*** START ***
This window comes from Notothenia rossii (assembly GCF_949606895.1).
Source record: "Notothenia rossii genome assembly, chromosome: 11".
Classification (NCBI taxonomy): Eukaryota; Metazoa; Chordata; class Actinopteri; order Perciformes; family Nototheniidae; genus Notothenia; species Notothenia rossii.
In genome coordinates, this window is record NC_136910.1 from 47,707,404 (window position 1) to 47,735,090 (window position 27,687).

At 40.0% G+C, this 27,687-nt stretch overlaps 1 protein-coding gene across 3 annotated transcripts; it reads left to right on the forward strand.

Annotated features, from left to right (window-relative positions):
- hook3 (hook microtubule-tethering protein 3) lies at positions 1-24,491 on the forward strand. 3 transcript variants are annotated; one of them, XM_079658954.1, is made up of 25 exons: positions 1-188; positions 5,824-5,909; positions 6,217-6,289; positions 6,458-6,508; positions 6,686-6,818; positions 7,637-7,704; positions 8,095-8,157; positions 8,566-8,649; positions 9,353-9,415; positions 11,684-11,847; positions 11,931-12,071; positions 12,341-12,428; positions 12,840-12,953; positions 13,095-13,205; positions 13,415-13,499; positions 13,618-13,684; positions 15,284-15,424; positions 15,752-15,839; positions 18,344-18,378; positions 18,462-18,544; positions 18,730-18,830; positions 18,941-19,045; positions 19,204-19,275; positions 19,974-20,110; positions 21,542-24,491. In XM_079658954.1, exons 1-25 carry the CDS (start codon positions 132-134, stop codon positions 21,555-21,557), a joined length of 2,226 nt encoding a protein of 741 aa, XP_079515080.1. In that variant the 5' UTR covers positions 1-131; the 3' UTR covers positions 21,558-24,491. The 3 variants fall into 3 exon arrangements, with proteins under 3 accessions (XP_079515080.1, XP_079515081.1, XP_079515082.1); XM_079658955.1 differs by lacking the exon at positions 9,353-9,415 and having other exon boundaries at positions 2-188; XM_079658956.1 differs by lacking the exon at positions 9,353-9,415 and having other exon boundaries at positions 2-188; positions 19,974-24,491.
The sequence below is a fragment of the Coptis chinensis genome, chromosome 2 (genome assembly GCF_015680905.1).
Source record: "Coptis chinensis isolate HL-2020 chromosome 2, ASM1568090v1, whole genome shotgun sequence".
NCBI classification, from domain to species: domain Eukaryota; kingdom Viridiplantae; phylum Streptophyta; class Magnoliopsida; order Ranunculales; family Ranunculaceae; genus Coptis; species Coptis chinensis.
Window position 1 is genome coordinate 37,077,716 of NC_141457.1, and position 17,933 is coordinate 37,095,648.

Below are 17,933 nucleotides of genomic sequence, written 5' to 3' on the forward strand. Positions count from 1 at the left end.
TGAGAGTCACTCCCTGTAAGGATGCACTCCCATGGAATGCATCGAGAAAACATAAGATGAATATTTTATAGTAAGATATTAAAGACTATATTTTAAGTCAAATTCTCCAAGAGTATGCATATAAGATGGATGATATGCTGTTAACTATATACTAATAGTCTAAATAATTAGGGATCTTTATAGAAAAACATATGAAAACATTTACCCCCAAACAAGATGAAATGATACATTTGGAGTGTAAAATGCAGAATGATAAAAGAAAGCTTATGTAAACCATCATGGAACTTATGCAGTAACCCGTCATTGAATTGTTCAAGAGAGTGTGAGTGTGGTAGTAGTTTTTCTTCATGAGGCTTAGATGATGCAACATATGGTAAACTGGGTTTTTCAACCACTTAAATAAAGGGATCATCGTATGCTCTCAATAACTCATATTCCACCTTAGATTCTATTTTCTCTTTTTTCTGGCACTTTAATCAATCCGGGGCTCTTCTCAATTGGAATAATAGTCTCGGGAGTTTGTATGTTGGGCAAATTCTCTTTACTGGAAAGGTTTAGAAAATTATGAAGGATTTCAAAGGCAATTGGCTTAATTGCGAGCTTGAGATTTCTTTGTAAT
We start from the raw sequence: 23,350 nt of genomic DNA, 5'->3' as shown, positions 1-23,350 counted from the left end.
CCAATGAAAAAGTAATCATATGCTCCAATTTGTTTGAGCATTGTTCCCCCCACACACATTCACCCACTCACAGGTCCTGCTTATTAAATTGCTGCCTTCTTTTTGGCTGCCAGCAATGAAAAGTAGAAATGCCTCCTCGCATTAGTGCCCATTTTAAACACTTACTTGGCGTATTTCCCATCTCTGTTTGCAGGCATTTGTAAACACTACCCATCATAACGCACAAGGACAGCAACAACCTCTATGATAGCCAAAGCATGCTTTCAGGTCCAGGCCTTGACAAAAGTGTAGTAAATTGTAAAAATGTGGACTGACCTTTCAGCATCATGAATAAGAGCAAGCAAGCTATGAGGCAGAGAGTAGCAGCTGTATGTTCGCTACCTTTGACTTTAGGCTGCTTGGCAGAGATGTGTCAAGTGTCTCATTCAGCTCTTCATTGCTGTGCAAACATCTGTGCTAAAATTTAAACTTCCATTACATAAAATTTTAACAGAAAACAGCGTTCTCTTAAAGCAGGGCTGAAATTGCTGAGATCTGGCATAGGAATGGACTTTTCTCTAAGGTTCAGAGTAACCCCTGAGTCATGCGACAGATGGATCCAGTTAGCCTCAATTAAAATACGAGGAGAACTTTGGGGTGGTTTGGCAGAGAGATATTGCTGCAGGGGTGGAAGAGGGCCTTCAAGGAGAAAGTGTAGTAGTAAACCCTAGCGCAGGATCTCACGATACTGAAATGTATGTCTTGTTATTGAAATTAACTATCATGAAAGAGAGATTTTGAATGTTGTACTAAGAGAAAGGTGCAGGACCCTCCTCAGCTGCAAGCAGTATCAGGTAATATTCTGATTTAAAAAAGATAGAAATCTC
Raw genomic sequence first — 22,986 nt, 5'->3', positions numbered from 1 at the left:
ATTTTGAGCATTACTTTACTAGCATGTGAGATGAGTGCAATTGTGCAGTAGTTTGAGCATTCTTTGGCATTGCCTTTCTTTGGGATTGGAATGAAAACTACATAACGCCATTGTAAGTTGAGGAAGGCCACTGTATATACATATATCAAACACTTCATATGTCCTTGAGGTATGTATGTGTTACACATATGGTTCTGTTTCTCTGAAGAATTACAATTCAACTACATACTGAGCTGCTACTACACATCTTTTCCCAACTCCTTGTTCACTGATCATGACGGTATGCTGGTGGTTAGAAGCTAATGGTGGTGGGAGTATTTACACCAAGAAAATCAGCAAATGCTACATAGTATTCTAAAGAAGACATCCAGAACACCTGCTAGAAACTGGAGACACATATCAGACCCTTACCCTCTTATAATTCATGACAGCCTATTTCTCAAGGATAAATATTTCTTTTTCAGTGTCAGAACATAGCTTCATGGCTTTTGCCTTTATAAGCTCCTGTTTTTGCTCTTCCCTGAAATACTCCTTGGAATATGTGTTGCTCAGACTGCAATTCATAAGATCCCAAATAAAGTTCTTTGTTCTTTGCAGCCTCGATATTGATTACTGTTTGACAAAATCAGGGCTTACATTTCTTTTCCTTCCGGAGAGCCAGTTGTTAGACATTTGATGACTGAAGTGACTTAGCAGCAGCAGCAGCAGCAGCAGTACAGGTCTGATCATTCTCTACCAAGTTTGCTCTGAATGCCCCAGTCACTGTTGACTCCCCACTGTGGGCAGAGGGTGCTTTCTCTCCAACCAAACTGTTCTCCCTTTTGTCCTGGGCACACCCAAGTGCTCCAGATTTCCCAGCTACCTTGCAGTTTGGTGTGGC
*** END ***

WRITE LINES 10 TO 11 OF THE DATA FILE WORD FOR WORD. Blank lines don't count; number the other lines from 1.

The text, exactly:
NCBI classification, from domain to species: domain Eukaryota; kingdom Viridiplantae; phylum Streptophyta; class Magnoliopsida; order Ranunculales; family Ranunculaceae; genus Coptis; species Coptis chinensis.
Window position 1 is genome coordinate 37,077,716 of NC_141457.1, and position 17,933 is coordinate 37,095,648.